Symptoms of the Enterovirus D68 are similar to the common cold.  Severe symptoms are possible with EV-D68, such as difficulty breathing. Children with cold like symptoms that experience difficulty breathing should consult their family physician. 

Enterovirus D68 appears to be spreading by close contact with infected people.   There is no vaccine or antiviral medication to treat EV-D68. 

The Harrison County Health Department provides the following recommendations to prevent the spread of EV-D68 and to also protect yourself and your family:

  • Wash hands often with soap and water for at least 20 seconds, especially after using the restroom or changing diapers.  The use of soap and water is very important to combat EV-D68.  Soap and water are the preferred method of hand washing.

  • Avoid touching your eyes, nose and mouth with unwashed hands.

  • Avoid kissing, hugging, and sharing cups or eating utensils with people who are sick.

  • Disinfect frequently touched surfaces, such as toys and doorknobs, especially if someone is sick

  • If you are sick, stay home.

Your Local Public Health Department continues to monitor the situation and share information with local health providers.  While there are reports of increased cases across several Midwest states, there is not a surveillance system that can account for exact numbers of infections.

Missouri Department of Health and Senior Services, Senior Epidemiology Specialist C. Jon Hinkle says, “Using good hand hygiene, practicing good cough and sneeze etiquette and staying home if you are sick are the most effective tools to fight EV-D68.”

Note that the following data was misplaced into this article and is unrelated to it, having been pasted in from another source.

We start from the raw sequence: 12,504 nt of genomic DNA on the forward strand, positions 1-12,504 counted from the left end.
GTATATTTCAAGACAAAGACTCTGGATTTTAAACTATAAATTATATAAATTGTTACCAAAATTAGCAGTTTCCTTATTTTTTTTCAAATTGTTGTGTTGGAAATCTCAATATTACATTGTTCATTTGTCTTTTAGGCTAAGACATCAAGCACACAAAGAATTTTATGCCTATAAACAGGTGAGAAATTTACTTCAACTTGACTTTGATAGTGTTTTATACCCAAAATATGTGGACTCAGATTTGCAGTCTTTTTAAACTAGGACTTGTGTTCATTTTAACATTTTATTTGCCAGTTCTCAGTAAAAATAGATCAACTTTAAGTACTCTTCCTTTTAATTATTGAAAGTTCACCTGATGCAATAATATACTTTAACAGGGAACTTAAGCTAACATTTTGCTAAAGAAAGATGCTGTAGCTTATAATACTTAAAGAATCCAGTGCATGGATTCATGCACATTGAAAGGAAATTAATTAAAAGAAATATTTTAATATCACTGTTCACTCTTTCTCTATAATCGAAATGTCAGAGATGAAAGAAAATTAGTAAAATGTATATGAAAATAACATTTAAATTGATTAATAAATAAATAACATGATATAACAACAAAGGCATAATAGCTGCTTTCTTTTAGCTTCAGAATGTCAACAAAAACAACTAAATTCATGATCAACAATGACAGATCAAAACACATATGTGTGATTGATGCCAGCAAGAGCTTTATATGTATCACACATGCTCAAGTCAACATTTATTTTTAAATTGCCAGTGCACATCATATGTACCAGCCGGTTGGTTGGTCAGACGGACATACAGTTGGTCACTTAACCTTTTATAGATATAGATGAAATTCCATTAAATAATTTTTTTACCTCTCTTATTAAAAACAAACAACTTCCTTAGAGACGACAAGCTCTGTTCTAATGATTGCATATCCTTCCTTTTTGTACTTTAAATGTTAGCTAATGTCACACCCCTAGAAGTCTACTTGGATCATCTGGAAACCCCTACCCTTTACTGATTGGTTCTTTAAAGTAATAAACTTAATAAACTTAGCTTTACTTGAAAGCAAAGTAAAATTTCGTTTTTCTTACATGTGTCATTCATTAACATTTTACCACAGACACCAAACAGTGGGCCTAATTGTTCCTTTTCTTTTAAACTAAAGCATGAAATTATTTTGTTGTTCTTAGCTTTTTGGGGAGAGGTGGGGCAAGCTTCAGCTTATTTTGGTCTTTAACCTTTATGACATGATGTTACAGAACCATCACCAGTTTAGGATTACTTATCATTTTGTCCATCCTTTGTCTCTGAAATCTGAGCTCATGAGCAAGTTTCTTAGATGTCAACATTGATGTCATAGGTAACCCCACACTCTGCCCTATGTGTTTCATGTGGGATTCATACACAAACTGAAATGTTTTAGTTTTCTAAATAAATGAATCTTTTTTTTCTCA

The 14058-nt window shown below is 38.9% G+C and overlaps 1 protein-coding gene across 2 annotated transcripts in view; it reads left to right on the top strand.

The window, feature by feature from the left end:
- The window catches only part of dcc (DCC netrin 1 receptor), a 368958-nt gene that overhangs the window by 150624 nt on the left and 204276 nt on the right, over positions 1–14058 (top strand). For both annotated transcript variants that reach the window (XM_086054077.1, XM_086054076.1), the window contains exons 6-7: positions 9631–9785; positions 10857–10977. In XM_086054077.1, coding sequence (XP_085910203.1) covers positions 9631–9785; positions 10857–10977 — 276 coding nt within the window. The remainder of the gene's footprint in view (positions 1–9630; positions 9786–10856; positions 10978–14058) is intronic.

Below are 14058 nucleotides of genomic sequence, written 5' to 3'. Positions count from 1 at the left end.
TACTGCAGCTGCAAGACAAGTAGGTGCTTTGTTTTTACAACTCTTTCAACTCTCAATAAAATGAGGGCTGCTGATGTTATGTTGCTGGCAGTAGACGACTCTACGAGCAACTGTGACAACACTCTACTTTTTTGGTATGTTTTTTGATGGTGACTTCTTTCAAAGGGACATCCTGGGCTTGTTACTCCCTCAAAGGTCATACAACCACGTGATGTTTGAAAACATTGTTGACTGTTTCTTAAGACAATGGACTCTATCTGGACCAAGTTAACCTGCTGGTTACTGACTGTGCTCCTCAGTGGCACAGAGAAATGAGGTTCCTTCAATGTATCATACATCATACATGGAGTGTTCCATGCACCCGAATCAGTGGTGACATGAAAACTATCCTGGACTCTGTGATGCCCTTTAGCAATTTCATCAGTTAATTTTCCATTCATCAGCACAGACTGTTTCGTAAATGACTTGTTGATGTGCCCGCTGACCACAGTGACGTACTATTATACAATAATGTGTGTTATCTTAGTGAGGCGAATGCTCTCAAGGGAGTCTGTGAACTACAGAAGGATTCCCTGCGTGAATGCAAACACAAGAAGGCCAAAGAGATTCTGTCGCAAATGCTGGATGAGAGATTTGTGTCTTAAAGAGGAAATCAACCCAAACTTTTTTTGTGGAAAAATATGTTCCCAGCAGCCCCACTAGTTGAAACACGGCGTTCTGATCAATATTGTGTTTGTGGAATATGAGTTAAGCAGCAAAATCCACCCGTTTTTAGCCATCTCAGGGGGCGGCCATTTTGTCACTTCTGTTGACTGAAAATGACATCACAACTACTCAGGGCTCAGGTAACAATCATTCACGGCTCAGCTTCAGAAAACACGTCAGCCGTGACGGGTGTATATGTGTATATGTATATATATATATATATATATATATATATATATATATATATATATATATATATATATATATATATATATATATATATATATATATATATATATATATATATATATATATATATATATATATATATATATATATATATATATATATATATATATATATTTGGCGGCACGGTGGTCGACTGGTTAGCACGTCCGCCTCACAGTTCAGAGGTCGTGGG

For more information on EV-D68 visit http://www.cdc.gov/non-polio-enterovirus/about/EV-D68.html or contact the Harrison County Health Department at 660-425-6324.

 

A new Chronic Disease Self Management Class is starting Wednesdays at the Harrison County Health Department from 9-11 AM from October 15th-November 19th. Call MU extension office or Harrison County Health Department for questions or to sign up.
Mosquito News: West Nile Virus is on the rise again. Read below to help prevent catching it!
The best way to prevent WNV disease is to prevent mosquito bites.  *Use insect repellents when you go outdoors (should have DEET, Picaridin, Oil of Lemon Eucalyptus or PMD or IR3535). *Wear long sleeves and pants during dawn and dusk, * Repair or install screens on windows and doors, *Use A/C, *Remove mosquito sources from around your home-empty rain gutters, flowerpots, old tires, empty containers, buckets and wading pools; water in birdbaths should be changed weekly.  CDC provides resources that list these and other steps for reducing mosquito populations @ (www.cdc.gov/ncidod/dvbid/westnile.qa/habitats.htm).
Please see our new Privacy Act Statement linked below!

Our mission at the Harrison County Health Department is to protect and promote quality of life and health for county residents by developing and implementing programs and systems that provide:  information and education; effective oversight; quality services; and surveillance of diseases and conditions. 

 

Our vision is of healthy Harrison County residents that live in an environment that is safe, supportive, and conducive to a healthy lifestyle.

 

The Harrison County Health Department values a work environment and programs characterized by consistency, honesty, responsiveness and trust.  We are concerned, dedicated professionals who are adaptable in a rapidly changing environment.  Above all, we respect our customers, and maintain for them the highest standards of service.